Your movement potential as a human, whether you’re athletic or your goal is to age with balance and mobility intact, is very dependent on fascial/muscle/nerve GLIDE. 

You can restore glide with fascia release that uses compression and movement to “shear” fascial adhesions, which activates fasciacytes who in turn synthesize hyaluronic acid, which imbibes the water you drink into your fascial system. Don’t worry, you don’t need to memorize the science. All you need to know is that healthy fascia creates glide, and you make your fascia healthier when you release it through compression and shearing or pin and stretch. 

The other factor involved in your athletic potential is proprioception. I wrote a blog post about this a while back and you can click here to read a more in depth article on it. Proprioceptors facilitate balance and conduct movement, and the reason fascia is important in proprioceptive ability is that you have 10 times as many proprioceptors in your fascia than muscle fiber. Fascinating, right? Your fascia contains the richest sensory nerves that create awareness of body position, balance and conduct movement…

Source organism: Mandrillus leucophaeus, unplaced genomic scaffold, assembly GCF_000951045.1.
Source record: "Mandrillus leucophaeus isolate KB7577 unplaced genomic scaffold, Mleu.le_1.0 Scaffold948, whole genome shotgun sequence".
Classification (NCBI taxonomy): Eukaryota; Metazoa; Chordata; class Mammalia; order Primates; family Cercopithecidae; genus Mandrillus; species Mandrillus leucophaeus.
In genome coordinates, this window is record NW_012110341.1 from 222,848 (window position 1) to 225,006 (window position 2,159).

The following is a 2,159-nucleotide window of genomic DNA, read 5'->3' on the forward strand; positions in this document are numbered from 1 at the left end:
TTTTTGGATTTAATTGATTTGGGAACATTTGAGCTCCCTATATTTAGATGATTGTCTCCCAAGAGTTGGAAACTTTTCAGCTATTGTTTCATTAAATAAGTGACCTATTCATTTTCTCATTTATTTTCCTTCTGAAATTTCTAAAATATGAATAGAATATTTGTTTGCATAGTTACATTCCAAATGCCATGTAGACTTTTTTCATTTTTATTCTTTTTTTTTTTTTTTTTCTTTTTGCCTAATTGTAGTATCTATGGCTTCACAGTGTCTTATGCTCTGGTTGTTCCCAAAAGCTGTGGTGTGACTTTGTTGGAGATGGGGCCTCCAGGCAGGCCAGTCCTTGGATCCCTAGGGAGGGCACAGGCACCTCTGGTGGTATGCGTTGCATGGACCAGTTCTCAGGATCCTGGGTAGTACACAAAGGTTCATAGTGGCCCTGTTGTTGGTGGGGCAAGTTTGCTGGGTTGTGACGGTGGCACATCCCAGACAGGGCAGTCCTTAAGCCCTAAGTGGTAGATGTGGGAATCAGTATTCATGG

Yet most athletes today still focus on a combination of strength training and cardio to increase their athletic potential. Healthy fascia means healthy proprioception. 

Watch the video and share your thoughts in the comments below! How are you going to use fascia release to improve glide and/or proprioception, and what is your ‘why’? Are you an athlete? Do you want to age with mobility and balance? Share below 🙂

7 Comments

  • Diane Whalen says: